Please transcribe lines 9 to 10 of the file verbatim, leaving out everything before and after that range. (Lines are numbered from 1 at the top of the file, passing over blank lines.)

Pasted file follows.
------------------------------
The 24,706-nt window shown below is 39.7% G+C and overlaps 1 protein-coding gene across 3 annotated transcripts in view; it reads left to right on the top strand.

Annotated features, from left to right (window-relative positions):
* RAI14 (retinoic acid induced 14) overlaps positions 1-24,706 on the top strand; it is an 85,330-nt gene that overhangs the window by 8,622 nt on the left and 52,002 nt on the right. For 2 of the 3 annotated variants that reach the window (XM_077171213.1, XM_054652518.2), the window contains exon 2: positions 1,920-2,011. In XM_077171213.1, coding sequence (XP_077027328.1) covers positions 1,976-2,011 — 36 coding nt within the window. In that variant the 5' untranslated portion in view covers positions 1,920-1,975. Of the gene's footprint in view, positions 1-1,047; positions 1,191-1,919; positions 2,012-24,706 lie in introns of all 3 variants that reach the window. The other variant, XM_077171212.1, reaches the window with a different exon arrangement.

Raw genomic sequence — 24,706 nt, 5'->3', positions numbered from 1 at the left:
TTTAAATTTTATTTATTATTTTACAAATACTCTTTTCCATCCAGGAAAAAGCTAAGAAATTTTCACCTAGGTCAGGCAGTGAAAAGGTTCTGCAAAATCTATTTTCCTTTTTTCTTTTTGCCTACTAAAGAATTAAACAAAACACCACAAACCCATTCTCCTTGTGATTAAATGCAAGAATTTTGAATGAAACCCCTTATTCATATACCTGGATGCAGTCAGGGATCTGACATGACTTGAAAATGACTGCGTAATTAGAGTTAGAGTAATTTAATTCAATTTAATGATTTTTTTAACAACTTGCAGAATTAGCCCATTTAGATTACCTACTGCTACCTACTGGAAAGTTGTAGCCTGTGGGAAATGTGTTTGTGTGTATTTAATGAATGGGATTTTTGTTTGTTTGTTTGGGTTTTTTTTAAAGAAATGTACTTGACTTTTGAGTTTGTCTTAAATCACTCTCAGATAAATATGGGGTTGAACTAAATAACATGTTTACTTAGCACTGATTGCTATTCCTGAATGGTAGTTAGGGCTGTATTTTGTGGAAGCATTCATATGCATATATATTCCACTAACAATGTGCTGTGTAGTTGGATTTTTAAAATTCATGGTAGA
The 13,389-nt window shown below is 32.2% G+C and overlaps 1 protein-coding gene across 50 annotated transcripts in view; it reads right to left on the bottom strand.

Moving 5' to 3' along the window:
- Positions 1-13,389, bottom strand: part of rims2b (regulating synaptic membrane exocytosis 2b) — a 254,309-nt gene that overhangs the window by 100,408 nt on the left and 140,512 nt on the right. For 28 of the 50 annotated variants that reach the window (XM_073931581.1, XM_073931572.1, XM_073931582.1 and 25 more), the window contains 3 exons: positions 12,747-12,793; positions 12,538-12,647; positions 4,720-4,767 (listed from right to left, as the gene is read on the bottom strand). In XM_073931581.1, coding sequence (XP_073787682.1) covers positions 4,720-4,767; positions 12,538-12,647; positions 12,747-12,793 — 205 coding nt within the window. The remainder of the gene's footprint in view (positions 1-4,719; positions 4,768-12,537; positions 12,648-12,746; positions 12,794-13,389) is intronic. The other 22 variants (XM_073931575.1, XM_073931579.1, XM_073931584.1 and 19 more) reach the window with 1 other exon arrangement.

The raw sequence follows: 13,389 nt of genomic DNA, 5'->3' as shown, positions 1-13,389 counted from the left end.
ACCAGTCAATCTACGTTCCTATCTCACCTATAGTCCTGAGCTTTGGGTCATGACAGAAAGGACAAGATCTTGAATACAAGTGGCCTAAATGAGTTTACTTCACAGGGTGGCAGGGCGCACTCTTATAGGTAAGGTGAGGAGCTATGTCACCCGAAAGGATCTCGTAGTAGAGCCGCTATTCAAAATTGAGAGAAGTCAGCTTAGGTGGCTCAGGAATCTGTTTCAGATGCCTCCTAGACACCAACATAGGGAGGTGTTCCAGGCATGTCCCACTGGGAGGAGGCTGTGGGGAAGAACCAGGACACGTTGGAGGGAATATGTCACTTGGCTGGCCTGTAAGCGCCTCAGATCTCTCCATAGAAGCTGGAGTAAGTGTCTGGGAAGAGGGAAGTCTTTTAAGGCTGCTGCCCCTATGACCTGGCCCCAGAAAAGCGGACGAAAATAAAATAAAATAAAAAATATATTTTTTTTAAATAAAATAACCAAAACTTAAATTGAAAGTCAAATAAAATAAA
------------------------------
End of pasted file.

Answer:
The raw sequence follows: 13,389 nt of genomic DNA, 5'->3' as shown, positions 1-13,389 counted from the left end.
ACCAGTCAATCTACGTTCCTATCTCACCTATAGTCCTGAGCTTTGGGTCATGACAGAAAGGACAAGATCTTGAATACAAGTGGCCTAAATGAGTTTACTTCACAGGGTGGCAGGGCGCACTCTTATAGGTAAGGTGAGGAGCTATGTCACCCGAAAGGATCTCGTAGTAGAGCCGCTATTCAAAATTGAGAGAAGTCAGCTTAGGTGGCTCAGGAATCTGTTTCAGATGCCTCCTAGACACCAACATAGGGAGGTGTTCCAGGCATGTCCCACTGGGAGGAGGCTGTGGGGAAGAACCAGGACACGTTGGAGGGAATATGTCACTTGGCTGGCCTGTAAGCGCCTCAGATCTCTCCATAGAAGCTGGAGTAAGTGTCTGGGAAGAGGGAAGTCTTTTAAGGCTGCTGCCCCTATGACCTGGCCCCAGAAAAGCGGACGAAAATAAAATAAAATAAAAAATATATTTTTTTTAAATAAAATAACCAAAACTTAAATTGAAAGTCAAATAAAATAAA